The Wild Potato or Indian Potato Vine – Desirable or a Pesky Weed?

Food, Plants
[caption id="attachment_26946" align="alignright" width="480"] Ipomoea pandurata on fence. Image by Kevin Ternes[/caption]Also called the wild sweet potato or the man-root, this tuber-producing vine is viewed by some as the free source of tubers that smell like sweet potatoes and have a tasty, unique flavor. By others, it is viewed as a pesky, invasive weed. Which will it be for you? Although these "potatoes" are free, it takes a little work to gather them. Many hands make the work light. One thing about these natural treats is, they are certainly easy to identify. [caption id="attachment_26951" align="alignright" width="200"] Ipomoea pandurata root. Image by Kevin Robertson, Pebble Hill Plantation, 2015[/caption] The wild potato can grow quite large, one lone potato weighing as much as an entire 20-lb. bag of grocery-store potatoes. But, as…
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The Dandelion – What Is It Good For? A Lot

Beauty, Plants
When my firstborn son was very young, I took him out in the backyard and showed him a dandelion¹ gone to seed. We called 'em puff-puffs. He was awed. He was excited. We'd pick up one after another and blow them (if a neighbor had seen us, he might've been aggravated). The floating white parasols were a joy to see. Images The dandelion flower is a remarkably bright yellow, symmetrical, even beautiful. The flower can be used to make... you guessed it... dandelion wine! Strange as it is, an older kid in high school once saw me on the road, hopped out of his car (drunk as a skunk) and poured some dandelion wine on my head. Ever since, I've wanted to try the stuff. The white fluffy "blowball" consists…
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Algae – When Life Hands You a Lemon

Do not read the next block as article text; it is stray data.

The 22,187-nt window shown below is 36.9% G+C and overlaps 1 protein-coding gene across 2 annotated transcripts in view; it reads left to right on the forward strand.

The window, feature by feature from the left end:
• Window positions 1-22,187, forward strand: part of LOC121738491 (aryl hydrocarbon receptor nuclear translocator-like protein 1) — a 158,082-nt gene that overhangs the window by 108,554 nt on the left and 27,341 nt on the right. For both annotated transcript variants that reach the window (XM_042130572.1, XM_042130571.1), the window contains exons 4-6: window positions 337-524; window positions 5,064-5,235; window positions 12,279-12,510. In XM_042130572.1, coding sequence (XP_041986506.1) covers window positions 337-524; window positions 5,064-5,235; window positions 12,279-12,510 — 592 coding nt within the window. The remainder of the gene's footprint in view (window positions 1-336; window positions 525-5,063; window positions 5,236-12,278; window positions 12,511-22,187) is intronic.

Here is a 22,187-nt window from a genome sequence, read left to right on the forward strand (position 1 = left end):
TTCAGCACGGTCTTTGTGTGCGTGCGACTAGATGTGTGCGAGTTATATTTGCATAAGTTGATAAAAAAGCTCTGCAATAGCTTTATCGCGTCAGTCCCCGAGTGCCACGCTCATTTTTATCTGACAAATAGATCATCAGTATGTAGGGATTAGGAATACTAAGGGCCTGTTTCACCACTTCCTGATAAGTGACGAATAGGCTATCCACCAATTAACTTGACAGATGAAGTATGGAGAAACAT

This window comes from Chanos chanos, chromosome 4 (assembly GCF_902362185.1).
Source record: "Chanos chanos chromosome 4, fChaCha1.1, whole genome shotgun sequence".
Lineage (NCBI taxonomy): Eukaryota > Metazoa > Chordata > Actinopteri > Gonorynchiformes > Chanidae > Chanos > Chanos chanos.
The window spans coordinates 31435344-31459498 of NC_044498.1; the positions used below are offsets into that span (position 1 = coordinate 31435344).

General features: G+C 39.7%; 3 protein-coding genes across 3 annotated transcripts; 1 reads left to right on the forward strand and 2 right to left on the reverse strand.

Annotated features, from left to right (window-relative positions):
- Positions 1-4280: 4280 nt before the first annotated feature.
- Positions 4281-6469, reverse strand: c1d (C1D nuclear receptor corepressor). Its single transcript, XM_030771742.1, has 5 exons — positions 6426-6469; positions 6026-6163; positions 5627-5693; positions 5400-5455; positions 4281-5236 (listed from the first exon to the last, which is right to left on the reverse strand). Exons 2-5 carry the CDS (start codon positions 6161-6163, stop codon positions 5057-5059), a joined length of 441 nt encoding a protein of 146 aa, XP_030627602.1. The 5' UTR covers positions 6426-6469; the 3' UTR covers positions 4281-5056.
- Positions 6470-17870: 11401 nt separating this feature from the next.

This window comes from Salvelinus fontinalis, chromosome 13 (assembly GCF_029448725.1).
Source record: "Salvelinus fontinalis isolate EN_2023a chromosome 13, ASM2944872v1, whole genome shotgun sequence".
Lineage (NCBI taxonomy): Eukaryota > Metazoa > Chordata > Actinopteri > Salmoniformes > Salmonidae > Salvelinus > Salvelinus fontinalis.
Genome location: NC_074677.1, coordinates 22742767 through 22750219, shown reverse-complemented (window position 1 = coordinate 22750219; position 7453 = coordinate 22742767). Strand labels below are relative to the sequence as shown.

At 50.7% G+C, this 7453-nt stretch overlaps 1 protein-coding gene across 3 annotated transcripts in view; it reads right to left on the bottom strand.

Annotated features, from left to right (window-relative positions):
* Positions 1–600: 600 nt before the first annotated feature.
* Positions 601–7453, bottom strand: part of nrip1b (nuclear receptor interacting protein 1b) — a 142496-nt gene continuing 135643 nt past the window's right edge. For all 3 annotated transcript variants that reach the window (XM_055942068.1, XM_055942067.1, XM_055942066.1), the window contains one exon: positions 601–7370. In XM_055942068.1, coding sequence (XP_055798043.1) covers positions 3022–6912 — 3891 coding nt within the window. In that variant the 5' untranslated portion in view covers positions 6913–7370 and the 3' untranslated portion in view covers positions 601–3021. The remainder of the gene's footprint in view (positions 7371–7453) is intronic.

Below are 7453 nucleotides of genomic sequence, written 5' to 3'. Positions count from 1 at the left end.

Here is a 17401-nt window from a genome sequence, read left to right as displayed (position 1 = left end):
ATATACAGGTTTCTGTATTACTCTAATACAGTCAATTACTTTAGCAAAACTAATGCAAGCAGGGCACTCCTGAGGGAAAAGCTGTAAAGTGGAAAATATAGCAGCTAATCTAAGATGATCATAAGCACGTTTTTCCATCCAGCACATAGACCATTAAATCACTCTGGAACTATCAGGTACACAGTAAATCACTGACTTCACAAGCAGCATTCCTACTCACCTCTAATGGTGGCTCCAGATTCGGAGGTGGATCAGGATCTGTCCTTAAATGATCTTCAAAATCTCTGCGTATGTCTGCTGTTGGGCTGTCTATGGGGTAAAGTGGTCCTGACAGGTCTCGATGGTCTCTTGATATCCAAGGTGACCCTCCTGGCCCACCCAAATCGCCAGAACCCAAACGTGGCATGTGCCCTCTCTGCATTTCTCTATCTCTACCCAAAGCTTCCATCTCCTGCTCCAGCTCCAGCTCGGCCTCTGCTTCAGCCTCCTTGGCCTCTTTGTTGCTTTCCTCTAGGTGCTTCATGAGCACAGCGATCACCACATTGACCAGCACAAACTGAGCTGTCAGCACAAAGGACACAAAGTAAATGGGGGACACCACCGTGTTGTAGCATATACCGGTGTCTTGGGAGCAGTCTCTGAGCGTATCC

Plants, Technology
You purchase a fish tank, obtain the gravel, fixtures, pump, and filter. You set it up, making sure the tank chemistry is correct. Finally, you purchase a modest number of compatible fish, adjusting tank temperature to fit their needs, adjust the light for their comfort. It's beautiful! But after a while you notice... what's this? A kind of green slime, algae! Oh, bother. Why does that stuff have to come along and ruin things? So you purchase algae eaters and wage the same war that other enthusiasts fight. It seems that life keeps giving you lemons. So make lemonade! The Good, the Bad, and the Algae A little algae here or there is a part of nature and not ordinarily a problem. But sometimes it just plain takes over. Notice…
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What is Peat Moss? How Could It Harm the Environment?

Plants, Technology
[caption id="attachment_24609" align="alignright" width="480"] A beautiful peat moss bog.[/caption] Peat is composed largely of sphagnum and other mosses, although some other plant material may be included. Because these plants grow in wetlands, the abundance of water decaying plants breakdown slowly and without the presence of oxygen. That is, decomposition is anaerobic, more than aerobic. Commercializing Peat Moss Harvested peat is employed in a number of ways. Perhaps best known is its use as a soil amendment and in the manufacture of peat pots for seed germination. In some regions, dried peat is used for the generation of electric power. There might not be much impact from this, except over large periods of time, meters-deep peat bogs form. They become a valuable resource. However, the need for peat is sometimes less…
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Have You Ever Seen Beautiful Gray-Green, Dipped-in-Red, Soldier Moss?

Biology, Plants
I rarely ever notice the kind of car a person is driving, or the clothing they are wearing. Yet from the first time I was exposed to a tiny lichen on a piece of rotting wood, I was enchanted by its beauty. It had short shafts of pale gray-green with tips of the brightest, purest red I've ever seen in nature. But then, I've often noticed the tiny things are often the most beautiful, if you look at them closely. Soldier Moss Soldier moss is also known as British soldier. The red tips are referred to as fruiting bodies. Although the comparison is not quite the same, the mushrooms we eat are just the fruiting body. The essential part of the fungus is called the mycelium. Actually, Soldier moss is…